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1British informal A swindler; a dishonest person.‘she's a back-stabbing, double-dealing twister’swindler, charlatan, mountebank, confidence trickster, fraud, fraudster, impostor, trickster, racketeer, hoaxer, sharper, rogue, villain, scoundrelView synonyms
2North American A tornado.
- ‘Unlike a hurricane - a tornado's big, long-lived and usually slow-moving meteorological cousin - a twister is small, brief, and fast moving.’
- ‘Conditions were ripe for twisters, and there were tornado warnings in counties all along the coast, with several reported touchdowns.’
- ‘The wind and rain intensified as they watched the deadly twisters move towards them.’
- ‘This year, the country has been lucky: As of Aug. 1, only 473 twisters had struck the lower 48 states.’
- ‘This tornado hit Furnace county, Nebraska, and it is one of 100 twisters that ravaged must of the Midwest over the weekend.’
- ‘Know that a tornado watch means a twister is possible in your area and that a tornado warning means it has already been sighted and may be headed your way.’
- ‘With an average of one tornado every three years, it's the twister capital of the world.’
- ‘Suddenly, out of the ocean, four huge twisters appeared; they swirled around, creating a huge wind for the boat.’
- ‘Scientists who chase dust devils report that the tiny twisters can produce a small magnetic field that changes magnitude between 3 and 30 times per second.’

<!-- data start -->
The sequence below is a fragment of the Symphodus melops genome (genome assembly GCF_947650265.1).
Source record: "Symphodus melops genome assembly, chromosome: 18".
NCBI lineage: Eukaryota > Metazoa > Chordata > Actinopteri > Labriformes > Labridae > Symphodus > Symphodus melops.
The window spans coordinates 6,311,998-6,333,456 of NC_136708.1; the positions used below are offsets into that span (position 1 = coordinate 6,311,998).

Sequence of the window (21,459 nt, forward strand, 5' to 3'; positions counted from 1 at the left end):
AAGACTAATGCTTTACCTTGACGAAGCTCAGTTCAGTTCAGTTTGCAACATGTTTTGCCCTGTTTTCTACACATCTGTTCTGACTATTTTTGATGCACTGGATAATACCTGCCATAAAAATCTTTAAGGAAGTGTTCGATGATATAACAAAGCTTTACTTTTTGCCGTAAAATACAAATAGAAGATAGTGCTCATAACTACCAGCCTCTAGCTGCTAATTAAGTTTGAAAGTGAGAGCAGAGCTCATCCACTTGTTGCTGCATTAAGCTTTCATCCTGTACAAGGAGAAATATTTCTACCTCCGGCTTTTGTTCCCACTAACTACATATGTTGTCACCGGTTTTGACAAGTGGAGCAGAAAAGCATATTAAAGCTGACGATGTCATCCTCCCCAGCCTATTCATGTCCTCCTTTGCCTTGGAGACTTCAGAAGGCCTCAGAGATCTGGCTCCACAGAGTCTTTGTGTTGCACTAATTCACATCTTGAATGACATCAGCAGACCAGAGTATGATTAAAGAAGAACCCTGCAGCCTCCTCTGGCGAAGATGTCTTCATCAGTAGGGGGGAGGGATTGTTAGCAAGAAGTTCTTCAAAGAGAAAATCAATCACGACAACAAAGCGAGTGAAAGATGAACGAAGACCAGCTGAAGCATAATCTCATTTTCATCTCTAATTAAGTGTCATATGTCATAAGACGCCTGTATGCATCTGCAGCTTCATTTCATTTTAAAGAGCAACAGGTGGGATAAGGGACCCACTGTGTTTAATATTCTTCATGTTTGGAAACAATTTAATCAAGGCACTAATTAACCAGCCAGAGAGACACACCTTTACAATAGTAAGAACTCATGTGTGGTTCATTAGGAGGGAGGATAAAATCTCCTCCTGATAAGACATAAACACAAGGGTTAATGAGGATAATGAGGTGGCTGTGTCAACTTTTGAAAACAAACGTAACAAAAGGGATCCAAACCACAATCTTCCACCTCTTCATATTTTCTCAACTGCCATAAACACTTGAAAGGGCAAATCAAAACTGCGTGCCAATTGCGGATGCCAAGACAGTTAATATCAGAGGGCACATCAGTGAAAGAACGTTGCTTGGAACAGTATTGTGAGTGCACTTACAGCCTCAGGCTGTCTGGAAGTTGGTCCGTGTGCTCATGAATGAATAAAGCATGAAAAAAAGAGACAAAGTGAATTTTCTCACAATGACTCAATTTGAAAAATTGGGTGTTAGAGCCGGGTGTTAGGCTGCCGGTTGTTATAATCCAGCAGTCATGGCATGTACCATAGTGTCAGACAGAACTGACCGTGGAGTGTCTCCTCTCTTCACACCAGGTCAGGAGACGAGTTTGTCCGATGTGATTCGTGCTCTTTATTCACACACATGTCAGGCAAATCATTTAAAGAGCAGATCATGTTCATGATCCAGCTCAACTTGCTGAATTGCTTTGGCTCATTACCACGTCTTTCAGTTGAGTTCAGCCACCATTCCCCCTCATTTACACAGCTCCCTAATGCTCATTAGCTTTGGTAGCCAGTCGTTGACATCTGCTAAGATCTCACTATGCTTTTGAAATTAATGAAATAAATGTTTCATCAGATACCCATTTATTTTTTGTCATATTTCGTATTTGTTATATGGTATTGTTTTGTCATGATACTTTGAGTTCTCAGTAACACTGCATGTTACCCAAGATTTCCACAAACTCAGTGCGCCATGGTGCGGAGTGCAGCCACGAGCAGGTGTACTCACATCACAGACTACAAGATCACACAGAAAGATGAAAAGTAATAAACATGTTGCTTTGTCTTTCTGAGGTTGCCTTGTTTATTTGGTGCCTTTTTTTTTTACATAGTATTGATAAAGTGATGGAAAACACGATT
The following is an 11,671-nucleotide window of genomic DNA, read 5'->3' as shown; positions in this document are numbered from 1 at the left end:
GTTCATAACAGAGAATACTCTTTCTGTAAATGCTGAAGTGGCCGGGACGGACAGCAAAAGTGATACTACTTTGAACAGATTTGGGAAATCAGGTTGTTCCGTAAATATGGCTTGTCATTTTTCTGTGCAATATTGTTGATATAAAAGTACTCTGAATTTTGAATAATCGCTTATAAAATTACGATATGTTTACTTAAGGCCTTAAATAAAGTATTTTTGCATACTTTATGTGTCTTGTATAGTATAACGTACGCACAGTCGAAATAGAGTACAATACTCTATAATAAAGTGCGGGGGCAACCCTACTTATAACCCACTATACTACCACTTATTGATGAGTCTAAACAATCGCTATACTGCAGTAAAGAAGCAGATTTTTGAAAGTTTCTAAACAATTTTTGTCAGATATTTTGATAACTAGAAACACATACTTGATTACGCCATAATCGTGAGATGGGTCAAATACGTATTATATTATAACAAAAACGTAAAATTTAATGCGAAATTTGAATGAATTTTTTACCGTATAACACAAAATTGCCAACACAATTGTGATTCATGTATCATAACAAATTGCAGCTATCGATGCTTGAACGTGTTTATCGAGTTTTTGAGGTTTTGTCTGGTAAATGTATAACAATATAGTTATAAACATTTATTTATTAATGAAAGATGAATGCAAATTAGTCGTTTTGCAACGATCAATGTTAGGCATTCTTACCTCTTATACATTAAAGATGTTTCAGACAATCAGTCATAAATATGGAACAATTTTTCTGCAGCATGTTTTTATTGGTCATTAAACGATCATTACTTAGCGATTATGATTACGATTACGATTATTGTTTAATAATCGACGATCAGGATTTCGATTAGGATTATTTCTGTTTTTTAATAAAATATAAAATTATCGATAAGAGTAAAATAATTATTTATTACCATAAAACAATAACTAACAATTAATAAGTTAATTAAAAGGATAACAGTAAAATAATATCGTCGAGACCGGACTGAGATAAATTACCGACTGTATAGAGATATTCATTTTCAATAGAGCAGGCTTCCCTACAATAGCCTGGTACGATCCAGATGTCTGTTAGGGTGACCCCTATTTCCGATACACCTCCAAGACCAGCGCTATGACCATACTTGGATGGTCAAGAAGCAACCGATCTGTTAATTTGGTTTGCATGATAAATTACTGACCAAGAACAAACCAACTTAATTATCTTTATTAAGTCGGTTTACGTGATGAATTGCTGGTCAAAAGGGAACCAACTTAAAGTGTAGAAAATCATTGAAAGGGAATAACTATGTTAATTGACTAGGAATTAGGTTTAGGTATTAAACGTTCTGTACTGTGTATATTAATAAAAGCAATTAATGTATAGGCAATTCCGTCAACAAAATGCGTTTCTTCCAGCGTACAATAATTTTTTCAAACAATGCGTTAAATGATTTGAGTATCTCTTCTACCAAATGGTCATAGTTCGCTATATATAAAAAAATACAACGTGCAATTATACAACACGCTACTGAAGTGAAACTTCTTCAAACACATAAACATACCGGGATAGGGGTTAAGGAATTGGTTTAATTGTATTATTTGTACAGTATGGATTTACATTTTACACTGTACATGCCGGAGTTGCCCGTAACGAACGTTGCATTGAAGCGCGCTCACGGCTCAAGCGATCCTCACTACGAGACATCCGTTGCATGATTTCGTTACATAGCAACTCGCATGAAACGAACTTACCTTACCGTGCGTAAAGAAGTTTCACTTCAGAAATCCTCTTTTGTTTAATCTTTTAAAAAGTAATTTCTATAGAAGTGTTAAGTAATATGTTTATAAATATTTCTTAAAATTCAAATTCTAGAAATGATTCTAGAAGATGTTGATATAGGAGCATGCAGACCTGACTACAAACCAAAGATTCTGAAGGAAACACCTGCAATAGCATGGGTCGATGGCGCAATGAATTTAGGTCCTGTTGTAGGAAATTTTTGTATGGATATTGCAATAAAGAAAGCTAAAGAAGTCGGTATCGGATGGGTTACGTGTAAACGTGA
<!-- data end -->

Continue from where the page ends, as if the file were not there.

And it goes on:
- ‘Likewise, it's only a myth that twisters avoid large cities.’
- ‘Situated past East Arm in the southern part of the harbour, it was considered well protected from storm surges and the strong winds expected with the twister.’
- ‘This tornado comes on the wake of a massive twister which struck the town of Jonesboro just a few hours ago.’
- ‘The black shadows darting around everywhere, the rain of fire, the lightning, the enormous twisters… but she did not halt, and only pushed more determinedly on.’
- ‘A tornado struck homes early yesterday in northern Louisiana and possible twisters were reported in Arkansas and Mississippi.’
- ‘Both yelled as they fought harder and the twister was gone like a breeze.’
- ‘For pictures and more on deadly twisters and the researchers who study them, read ‘Chasing Tornadoes’ in the April issue of National Geographic.’
- ‘Most other nations haven't been tracking twisters as long as the United States has, and their records are much less thorough, he notes.’
- ‘Then, by reference to data from the original group of twisters, each tornado was assigned a Fujita scale rating, a path length over which damage would occur, and a path width.’
- ‘And we have late word that twisters are being spotted.’
- ‘Watching silent twisters at a distance was far different from watching a giant roaring twister stalk them from less than three miles away.’
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